Because the Amchitka 2011 sampling event occurred soon after the Fukushima nuclear accident, the biota impacted by atmospheric precipitation showed the greatest impact (e.g., species that live in freshwater or shallow ocean waters) when compared to marine biota living in deeper water. This is because ocean currents are a slower transport process than wind currents. LM scientists anticipate that the marine biota will show the impacts of Fukushima during the next sampling event, currently scheduled to occur in 2016.
(One snip from report about the amounts found pg 226)
* Plutonium-239 — 4.194 pCi/kg Horse Mussel tissue
Diet of the starfish >> source wikipedia
Most species are generalist predators, eating microalgae, sponges, bivalves, snails and other small animals. Some species are detritivores, eating decomposing organic material and faecal matter. The crown-of-thorns starfish consumes coral polyps. The processes of feeding and capture may be aided by special parts; Pisaster brevispinus, the short-spined pisaster from the West Coast of America, can use a set of specialized tube feet to dig itself deep into the soft substrate to extract prey (usually clams). Grasping the shellfish, the starfish slowly pries open the prey's shell by wearing out its abductor muscle, and then inserts its inverted stomach into the crack to digest the soft tissues. The gap between the valves need only be a fraction of a millimeter wide for the stomach to gain entry.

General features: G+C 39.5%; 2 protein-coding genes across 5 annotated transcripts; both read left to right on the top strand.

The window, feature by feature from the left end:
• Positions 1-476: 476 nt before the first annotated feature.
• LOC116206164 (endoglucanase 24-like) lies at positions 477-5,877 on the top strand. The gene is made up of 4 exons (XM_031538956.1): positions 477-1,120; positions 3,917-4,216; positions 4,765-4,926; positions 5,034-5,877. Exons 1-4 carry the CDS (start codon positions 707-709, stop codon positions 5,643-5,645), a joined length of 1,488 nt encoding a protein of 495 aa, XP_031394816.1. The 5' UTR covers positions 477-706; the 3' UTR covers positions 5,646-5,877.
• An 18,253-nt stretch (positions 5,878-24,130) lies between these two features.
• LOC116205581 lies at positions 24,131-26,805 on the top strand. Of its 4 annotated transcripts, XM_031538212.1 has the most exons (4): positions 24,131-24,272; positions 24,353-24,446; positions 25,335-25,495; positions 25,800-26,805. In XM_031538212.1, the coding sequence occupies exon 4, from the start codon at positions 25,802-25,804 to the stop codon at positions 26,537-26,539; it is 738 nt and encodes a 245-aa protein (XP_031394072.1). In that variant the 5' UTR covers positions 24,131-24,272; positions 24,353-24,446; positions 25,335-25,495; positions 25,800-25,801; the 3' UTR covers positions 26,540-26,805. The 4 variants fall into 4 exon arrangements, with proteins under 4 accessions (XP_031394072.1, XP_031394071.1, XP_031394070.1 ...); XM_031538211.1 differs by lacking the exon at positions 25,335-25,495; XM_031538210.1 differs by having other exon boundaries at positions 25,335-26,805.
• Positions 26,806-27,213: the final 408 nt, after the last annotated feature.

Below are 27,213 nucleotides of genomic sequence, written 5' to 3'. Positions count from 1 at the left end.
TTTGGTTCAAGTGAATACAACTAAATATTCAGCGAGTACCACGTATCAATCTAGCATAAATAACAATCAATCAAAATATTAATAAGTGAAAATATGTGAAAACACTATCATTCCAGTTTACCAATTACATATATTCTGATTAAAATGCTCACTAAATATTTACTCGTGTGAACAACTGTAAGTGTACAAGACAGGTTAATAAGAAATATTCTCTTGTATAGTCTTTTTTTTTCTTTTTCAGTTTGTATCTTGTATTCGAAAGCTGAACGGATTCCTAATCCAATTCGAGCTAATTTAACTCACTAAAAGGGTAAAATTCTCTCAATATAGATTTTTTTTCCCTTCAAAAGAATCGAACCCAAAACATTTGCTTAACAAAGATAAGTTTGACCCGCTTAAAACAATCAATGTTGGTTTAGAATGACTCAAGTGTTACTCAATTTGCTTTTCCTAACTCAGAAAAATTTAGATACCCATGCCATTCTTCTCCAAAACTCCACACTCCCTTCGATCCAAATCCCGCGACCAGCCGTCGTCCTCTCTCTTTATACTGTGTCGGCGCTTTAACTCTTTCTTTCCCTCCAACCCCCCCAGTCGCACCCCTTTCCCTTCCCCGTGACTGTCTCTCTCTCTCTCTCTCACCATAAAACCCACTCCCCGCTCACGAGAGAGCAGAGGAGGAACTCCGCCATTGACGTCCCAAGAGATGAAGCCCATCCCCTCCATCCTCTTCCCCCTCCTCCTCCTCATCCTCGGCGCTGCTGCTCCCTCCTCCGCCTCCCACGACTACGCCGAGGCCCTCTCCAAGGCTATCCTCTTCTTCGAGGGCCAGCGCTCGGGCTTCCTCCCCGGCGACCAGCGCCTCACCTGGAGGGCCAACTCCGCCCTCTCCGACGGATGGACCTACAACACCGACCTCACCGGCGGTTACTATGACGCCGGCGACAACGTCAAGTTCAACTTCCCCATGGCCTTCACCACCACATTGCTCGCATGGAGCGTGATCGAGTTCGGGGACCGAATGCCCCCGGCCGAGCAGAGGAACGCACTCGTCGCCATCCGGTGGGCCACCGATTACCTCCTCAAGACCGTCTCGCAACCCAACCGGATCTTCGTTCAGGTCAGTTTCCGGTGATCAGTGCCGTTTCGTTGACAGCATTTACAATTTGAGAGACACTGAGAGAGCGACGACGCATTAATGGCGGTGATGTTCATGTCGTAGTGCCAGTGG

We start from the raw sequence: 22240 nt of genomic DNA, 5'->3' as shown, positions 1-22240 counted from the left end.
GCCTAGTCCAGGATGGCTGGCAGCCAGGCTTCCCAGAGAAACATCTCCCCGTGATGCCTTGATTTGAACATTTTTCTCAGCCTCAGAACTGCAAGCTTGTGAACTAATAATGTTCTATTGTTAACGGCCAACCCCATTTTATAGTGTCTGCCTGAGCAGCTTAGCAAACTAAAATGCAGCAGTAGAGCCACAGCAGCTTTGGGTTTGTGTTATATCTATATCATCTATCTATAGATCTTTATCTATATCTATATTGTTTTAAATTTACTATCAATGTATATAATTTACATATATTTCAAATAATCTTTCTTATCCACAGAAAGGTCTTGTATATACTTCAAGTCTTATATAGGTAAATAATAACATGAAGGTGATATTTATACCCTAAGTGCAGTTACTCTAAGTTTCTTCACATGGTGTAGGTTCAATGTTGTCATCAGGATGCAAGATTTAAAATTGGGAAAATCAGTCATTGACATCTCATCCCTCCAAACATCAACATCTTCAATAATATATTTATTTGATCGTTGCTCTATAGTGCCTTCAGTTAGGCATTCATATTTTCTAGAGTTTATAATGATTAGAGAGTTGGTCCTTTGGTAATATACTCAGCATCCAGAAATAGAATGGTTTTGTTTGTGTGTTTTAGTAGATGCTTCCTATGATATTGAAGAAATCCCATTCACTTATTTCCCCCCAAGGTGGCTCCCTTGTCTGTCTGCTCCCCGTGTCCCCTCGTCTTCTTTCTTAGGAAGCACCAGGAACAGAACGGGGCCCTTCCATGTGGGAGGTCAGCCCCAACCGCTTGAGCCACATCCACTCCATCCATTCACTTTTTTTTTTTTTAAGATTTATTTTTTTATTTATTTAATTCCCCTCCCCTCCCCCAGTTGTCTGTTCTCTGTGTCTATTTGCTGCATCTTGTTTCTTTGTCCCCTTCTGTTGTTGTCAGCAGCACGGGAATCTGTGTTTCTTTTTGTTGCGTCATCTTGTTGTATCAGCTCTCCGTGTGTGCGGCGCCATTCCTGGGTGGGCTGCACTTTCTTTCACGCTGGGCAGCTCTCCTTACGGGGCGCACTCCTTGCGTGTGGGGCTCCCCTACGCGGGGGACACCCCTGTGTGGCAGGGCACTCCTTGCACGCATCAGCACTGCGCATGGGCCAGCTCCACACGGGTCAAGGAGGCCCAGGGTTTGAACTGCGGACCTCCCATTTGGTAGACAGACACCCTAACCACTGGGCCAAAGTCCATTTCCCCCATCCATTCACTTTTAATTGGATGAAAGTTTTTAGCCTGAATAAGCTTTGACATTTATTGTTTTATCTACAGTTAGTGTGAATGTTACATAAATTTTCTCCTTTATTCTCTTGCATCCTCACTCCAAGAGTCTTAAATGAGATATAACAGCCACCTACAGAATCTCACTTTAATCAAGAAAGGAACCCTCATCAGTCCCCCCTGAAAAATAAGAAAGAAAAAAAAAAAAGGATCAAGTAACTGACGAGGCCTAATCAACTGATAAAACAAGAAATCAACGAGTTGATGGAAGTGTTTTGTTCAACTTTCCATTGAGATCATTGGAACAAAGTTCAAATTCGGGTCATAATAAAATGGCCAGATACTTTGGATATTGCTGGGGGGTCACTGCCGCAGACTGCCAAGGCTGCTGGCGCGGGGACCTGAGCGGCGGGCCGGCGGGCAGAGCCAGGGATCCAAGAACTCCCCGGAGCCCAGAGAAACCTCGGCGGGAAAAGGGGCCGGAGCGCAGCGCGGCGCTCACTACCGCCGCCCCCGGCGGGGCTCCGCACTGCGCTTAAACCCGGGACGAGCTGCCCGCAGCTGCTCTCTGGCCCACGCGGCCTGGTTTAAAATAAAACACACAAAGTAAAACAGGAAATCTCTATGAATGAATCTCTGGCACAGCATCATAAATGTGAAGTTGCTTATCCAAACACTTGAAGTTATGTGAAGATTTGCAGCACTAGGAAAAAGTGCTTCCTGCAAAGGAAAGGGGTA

Ecological impact of starfish >>>> source wikipedia
Starfish devouring mussel
Pisaster ochraceus consuming a mussel in central California
Starfish are keystone species in their respective marine communities. Their relatively large sizes, diverse diets and ability to adapt to different environments makes them ecologically important. The term "keystone species" was in fact first used by Robert Paine in 1966 to describe a starfish, Pisaster ochraceus. When studying the low intertidal coasts of Washington state, Paine found that predation by P. ochraceus was a major factor in the diversity of species. Experimental removals of this top predator from a stretch of shoreline resulted in lower species diversity and the eventual domination of Mytilus mussels, which were able to outcompete other organisms for space and resources. Similar results were found in a 1971 study of Stichaster australis on the intertidal coast of the South Island of New Zealand. S. australis was found to have removed most of a batch of transplanted mussels within two or three months of their placement, while in an area from which S. australis had been removed, the mussels increased in number dramatically, overwhelming the area and threatening biodiversity.
Survival of ocean warming and ph change for mussels
A 2009 study found that P. ochraceus is unlikely to be affected by ocean acidification as severely as other marine animals with calcareous skeletons. In other groups, structures made of calcium carbonate are vulnerable to dissolution when the pH is lowered. Researchers found that when P. ochraceus were exposed to 21 °C (70 °F) and 770 ppm carbon dioxide (beyond rises expected in the next century), they were relatively unaffected. Their survivability is likely due to the nodular nature of their skeletons, which are able to compensate for a shortage of carbonate by growing more fleshy tissue.